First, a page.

‘Road warrior’ tools not one-size-fits-all

High-end mobile users have only one thing in common - they are very demanding

The executive traveller might just be the most difficult class of user that IT has to service. These people are demanding and experienced; they have their own technology preferences — and they have authority within the organisation.

They are sometimes called “road warriors”, and yet they are almost impossible to define as a class, says Warwick Grey, Hewlett-Packard’s marketing manager for small- and medium-sized businesses.

“What is a road warrior?” he asks. “A CIO, someone working from home, or working for a multinational, or a small trader? There are different parameters,” he says.

“The term doesn’t mean a lot, to be perfectly honest,” agrees HP’s manager of business notebooks, Simon Molloy. “Everyone has their own needs.”

One common thread, however, is that they are all quite demanding.

Connectivity is a key requirement. Mobile workers want to be able to connect, and to connect from anywhere. But the platform used can vary greatly according to taste — and within the limits of corporate policy, of course.

Different users may also demand different laptop form-factors, with some preferring ultralight models, while others opt for thin-and-light, with yet others looking for performance units.

Molloy says connectivity, portability and reliability are absolutely key, too, for international travellers. International service is another must. Dell’s Australia and New Zealand business development manager, Stuart King agrees, saying vendors in the corporate market are measured on their ability to execute overseas. Obtaining service also has to be easy, he says. Accordingly, Dell offers a range of warranty and insurance options, depending on the laptop involved and the buyer’s needs.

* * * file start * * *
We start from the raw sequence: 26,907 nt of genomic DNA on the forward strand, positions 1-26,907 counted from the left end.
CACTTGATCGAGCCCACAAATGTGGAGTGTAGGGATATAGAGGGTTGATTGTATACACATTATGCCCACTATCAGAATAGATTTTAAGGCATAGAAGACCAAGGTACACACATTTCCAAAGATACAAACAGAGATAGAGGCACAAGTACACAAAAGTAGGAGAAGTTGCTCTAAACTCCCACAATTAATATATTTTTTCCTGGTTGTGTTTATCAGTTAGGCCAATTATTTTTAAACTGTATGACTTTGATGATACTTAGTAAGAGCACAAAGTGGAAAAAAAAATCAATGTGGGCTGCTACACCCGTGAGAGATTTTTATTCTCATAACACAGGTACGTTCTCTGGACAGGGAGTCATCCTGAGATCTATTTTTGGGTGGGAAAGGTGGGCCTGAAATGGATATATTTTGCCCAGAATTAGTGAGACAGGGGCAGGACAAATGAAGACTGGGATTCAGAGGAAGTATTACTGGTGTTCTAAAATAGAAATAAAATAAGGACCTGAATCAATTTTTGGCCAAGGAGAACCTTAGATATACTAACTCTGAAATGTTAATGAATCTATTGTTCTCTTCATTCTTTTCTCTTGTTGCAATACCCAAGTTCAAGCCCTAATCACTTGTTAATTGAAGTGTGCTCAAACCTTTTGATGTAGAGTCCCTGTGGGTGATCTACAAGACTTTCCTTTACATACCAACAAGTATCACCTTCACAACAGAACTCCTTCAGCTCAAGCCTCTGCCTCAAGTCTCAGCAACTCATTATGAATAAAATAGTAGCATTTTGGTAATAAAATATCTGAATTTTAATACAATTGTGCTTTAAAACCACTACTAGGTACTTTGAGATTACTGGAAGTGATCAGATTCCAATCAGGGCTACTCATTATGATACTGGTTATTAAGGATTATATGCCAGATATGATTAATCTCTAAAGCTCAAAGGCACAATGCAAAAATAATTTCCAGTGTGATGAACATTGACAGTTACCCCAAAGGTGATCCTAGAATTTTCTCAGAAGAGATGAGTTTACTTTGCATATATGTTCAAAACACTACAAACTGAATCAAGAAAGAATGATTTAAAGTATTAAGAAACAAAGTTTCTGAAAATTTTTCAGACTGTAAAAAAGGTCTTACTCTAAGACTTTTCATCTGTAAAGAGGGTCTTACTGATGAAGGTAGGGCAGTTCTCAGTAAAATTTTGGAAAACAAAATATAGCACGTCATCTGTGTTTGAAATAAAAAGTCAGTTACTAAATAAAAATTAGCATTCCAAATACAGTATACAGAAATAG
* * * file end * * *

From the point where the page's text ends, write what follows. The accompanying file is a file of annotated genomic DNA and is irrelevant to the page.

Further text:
As for connectivity, Grey says modern laptops pretty well have the connectivity issue covered, offering wi-fi, cable and (as a fall-back) dial-up options. King adds 3G, Bluetooth and GB Ethernet to the list of connectivity modes now demanded by power-users.

Users, however, can find themselves between a rock and a hard place, with large enterprises being quite prescriptive in the mobile platforms they provide, both in terms of hardware and software. It is easier to support a single platform than to support a plethora of different hardware and software configurations.

“That’s key for CIOs,” says Grey. “A standard [disk] image is dominant over user choice.”

Molloy agrees enterprise customers require mobility, and that means the same notebooks and the same disk image on a regular, managed upgrade cycle, so that 12 months down the track they are not running into driver and BIOS issues.

Security is another key concern in the corporate market. Dell’s King says data protection is “a huge consideration”. Dell also emphasises the Trusted Platform Module, to prevent data loss, a system used by several leading laptop vendors. This delivers secure data encryption and now also integrates with Microsoft Vista’s BitLocker. Buyers have a range of other security options, King says, including fingerprint scanners.

“Dell’s Latitudes ship with an Altiris client, backing up to a local or external disk,” he says.

The controlled corporate approach is in stark contrast to the way the consumer market operates. Disk images in the consumer market change far more frequently and mobile hardware tends to feature the latest cutting edge technologies – as well as the appearance of the machine being more “design driven” than in the corporate market.

Corporate customers get a smart modern look and feature-set, but it’s also one that doesn’t change as quickly. To some extent this serves to alleviate jealousy in the organisation. People are less inclined to think someone else has been favoured more than they have when the overall look is always corporate.